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Caring for my mother with dementia - Guilt - Carers UK Forum

Caring for my mother with dementia - Guilt

For anyone who is bereaved or no longer providing care.
Hi Guys

I'm Sophie and new on here, this forum is one of the first times i've really spoken out in the open other than to my partner and 2 brothers. I get really defensive talking to people about it as they just don't understand.

I am 30 years old and live at home with my mother who has dementia.
I would like to open up about the arguments that i have with my mother - i know it sounds so so awful but sometimes all the guilt and anger i have just comes out and i end up yelling - the amount of guilt i have after this is awful and i often end up in tear or not being able to forgive myself. Obviously i just mum to understand what im going through as a carer, but she cant.

mum has 1 hour of care an hour at night but the rest is down to me and my brothers but being in lock down its all me. Even the little things like wanting to go on a walk, of course i ask mum to come with but spacial awareness and the extremely slow pace of the walk stresses me out..... is this all normal behaviour or am i being the worst daughter ever.

I love my mum more than anything but just find it so so hard sometimes.

Thank you
x
Hello Sophie and welcome to the forum :)

No, you are not being the worst daughter ever and yes, your reactions are quite normal. I've been where you are now albeit older than you as I was in my mid 60's when I started to care for my Mum who had Alzheimer's and I didn't have to cope with Covid and lockdown at the same time.

I found the emotional aspects of caring for my Mum were the hardest to deal with - physically I could cope with anything - the incontinence, not changing her clothes, and basic nursing were all much easier than coping with my emotions. I too went through the shouting, getting angry at having to repeat everything endless times. But with the help of others here going through the same thing I came to realise that I wasn't angry with her, but with her illness.

Because of her dementia it's likely that your Mum will forget your outbursts quite quickly so feeling guilty serves no useful purpose anyway. It's often been said here to replace the word "guilty" with "sad" - you have noting to feel guilty about but you can be sad that dementia is slowly taking away the Mum you know and love.

Like you I found going for a walk with mine to be a very slow and tiring process - she did have severed osteoarthritis which didn't help matters at all so eventually I got her a wheelchair and from then on our walks and trips out were far more enjoyable for both of us.
Hi Sophie & welcome

What your are feeling is all quite normal. And where does it say you don't have to feel like this. Dealing with dementia is one of the hardest things as human beings. Some of us will have to experience. Guilt is the wrong word try to not see it in this way. You are bereaved for the mother that you knew.

Are you living with Mother through choice. As if you feel there was no choice at the time. As there is an expectation in some societies we look after our parents.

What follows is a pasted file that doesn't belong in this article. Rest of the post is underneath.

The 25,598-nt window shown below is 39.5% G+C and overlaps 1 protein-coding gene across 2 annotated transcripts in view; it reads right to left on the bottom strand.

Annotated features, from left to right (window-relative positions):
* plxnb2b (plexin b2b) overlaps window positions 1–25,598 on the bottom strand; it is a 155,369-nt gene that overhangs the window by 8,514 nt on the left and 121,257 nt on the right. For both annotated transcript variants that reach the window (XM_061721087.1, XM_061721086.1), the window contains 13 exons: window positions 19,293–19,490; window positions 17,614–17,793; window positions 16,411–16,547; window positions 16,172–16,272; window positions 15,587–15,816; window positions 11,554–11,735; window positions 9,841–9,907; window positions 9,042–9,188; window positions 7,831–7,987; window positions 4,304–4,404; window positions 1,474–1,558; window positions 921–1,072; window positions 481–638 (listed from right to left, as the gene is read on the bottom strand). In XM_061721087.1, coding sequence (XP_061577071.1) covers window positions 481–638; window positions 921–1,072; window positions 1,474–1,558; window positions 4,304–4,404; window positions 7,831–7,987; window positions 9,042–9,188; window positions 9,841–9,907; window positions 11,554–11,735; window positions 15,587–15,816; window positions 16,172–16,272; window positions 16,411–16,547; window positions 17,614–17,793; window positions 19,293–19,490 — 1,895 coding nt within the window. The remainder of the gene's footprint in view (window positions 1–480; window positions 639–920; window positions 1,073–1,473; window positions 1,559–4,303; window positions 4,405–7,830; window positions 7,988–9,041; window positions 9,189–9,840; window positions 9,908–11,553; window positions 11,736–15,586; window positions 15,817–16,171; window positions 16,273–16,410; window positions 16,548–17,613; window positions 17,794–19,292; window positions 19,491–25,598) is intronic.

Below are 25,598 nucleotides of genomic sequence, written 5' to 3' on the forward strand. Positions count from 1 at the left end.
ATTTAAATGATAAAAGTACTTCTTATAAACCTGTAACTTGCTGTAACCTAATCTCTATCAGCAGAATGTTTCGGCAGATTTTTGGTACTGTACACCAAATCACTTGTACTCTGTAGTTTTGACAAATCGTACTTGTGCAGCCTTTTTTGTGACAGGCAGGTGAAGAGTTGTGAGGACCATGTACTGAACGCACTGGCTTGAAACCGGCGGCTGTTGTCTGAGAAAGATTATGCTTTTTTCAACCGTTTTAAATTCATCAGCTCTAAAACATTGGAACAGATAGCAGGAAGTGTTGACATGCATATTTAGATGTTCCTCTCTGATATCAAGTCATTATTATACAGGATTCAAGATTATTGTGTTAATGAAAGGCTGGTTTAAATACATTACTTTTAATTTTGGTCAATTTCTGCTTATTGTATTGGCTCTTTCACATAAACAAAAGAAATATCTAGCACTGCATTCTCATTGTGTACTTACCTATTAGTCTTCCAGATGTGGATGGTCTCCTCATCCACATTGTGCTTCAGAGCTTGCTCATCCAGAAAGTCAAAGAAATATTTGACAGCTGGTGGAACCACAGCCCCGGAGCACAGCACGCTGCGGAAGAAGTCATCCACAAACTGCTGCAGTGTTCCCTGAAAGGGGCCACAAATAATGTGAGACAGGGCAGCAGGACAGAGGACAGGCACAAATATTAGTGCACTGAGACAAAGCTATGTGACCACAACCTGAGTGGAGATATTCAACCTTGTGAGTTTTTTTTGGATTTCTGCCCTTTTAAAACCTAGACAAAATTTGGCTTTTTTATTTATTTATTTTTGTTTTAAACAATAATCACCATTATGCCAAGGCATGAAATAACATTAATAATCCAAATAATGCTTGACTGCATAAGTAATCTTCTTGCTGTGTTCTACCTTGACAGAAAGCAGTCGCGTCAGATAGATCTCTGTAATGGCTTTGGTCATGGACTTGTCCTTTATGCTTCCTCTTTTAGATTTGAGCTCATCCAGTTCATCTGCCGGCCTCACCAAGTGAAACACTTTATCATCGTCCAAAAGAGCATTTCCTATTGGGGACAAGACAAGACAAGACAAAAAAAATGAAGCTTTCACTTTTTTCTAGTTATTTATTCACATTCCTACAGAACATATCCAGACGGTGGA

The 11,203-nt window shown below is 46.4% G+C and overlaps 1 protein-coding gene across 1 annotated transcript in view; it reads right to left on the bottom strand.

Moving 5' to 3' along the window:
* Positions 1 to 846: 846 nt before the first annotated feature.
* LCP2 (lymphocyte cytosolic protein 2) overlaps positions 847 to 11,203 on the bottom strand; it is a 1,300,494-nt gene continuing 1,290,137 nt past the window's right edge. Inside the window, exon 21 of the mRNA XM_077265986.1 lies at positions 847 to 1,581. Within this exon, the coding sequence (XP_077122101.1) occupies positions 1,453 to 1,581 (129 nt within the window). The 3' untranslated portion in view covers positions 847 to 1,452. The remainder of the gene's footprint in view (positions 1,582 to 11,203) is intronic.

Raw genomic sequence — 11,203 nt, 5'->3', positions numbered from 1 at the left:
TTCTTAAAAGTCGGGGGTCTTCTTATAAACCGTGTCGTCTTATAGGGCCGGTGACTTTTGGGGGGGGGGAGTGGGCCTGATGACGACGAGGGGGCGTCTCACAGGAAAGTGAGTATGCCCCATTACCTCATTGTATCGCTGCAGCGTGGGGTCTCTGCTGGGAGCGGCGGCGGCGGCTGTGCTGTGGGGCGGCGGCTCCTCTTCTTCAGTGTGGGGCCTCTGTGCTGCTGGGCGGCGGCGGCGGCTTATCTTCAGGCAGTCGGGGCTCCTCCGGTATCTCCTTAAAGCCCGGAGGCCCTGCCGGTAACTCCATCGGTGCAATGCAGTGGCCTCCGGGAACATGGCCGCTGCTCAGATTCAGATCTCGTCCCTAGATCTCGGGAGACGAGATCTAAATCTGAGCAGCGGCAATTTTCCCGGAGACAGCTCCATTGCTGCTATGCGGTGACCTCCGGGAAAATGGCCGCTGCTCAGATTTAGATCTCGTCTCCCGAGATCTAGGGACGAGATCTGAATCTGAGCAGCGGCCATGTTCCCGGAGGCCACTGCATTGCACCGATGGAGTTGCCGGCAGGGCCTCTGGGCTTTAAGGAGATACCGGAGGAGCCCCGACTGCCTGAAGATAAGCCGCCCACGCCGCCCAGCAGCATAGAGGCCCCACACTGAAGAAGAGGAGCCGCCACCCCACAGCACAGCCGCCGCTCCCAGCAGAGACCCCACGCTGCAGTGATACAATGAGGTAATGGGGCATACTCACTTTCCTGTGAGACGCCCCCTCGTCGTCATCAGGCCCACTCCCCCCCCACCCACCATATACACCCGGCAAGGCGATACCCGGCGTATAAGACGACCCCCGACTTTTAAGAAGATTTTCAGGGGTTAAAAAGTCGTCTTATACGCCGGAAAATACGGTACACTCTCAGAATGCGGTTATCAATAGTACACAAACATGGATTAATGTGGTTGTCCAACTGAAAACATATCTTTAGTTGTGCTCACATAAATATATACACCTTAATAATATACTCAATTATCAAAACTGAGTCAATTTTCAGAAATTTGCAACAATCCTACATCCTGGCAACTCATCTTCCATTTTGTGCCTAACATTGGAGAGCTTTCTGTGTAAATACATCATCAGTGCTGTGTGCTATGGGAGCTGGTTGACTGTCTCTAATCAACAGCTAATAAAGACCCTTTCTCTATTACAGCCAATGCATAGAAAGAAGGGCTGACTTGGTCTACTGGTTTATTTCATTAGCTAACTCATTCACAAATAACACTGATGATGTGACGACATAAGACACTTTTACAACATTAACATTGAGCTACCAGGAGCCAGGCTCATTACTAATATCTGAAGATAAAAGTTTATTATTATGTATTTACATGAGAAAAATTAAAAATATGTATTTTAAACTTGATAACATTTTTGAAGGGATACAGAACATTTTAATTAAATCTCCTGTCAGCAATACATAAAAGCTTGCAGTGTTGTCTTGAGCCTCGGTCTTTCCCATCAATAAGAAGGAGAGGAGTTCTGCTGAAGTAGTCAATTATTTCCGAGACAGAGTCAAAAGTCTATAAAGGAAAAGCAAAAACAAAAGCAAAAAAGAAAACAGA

One hour of care a night is not sufficient. So is this private care or social services. You do need more time away from mother. Even if it's just in another room. Where you focus is on you and you alone.

If think some people can sympathise but no one knows your life. Only you know you life and people really don't know what to say or do.

How much help are your brothers giving you.

Are you connected to any local carers groups.

If your mother was able to understand you are not only her daughter but also her carer. What would you like her to know.

Have you ever written a diary on how you feel. Somethings we need to get things out of our heads.

Be kind to yourself!!
Hello Sophie
I feel for you.
My lovely husband suffered vascular dementia and other health issues.
I too felt guilt. I know I did my very best for him, but often wondered
If you can look up Ambiguous Grief, you may find it helpful. I did.
Don't beat yourself up if you have felt impatient. It's normal. As Suesieq says, it the dementia you feel angry with, not your mother.
Take care of yourself. You are important too
Hello Sophie

Welcome to our forum, caring can be a difficult time for all sorts of reasons. I'm not sure if you are aware but we are currently running a series of online weekly meet ups for carers to get together and chat informally. People say they've found it really helpful and supportive and it's nice to be able to take a little bit of time for yourself. There's no pressure to share any more than you're comfortable with. Join up details are here:
https://www.carersuk.org/help-and-advic ... ne-meetups

We are also now running a weekly Share and Learn sessions, where we run a series of fun and relaxed online sessions where visiting speakers who share tips and skills on a range of topics - please have a look at the link and see if one grabs your attention.
https://www.carersuk.org/help-and-advic ... e-sessions

Do join if you'd like to, we've had a lot of new carers join the sessions recently and it's a great way to meet other carers.
with best wishes
Ingrid
Apologies Sophie the links above don't work, here they are again
Care for a cuppa : https://www.carersuk.org/help-and-advic ... ne-meetups
Share and learn : https://www.carersuk.org/help-and-advic ... e-sessions
many thanks
Ingrid
Hello Sophie
Just following on from your post you could also contact the Admiral Nurses at Dementia UK, who are on hand to provide information and guidance for people affected by dementia and their families. Their details are at:
https://www.dementiauk.org/get-support/admiral-nursing/
with best wishes
Ingrid
Sophie, I don't understand why mum has so little support.
How much care does she need?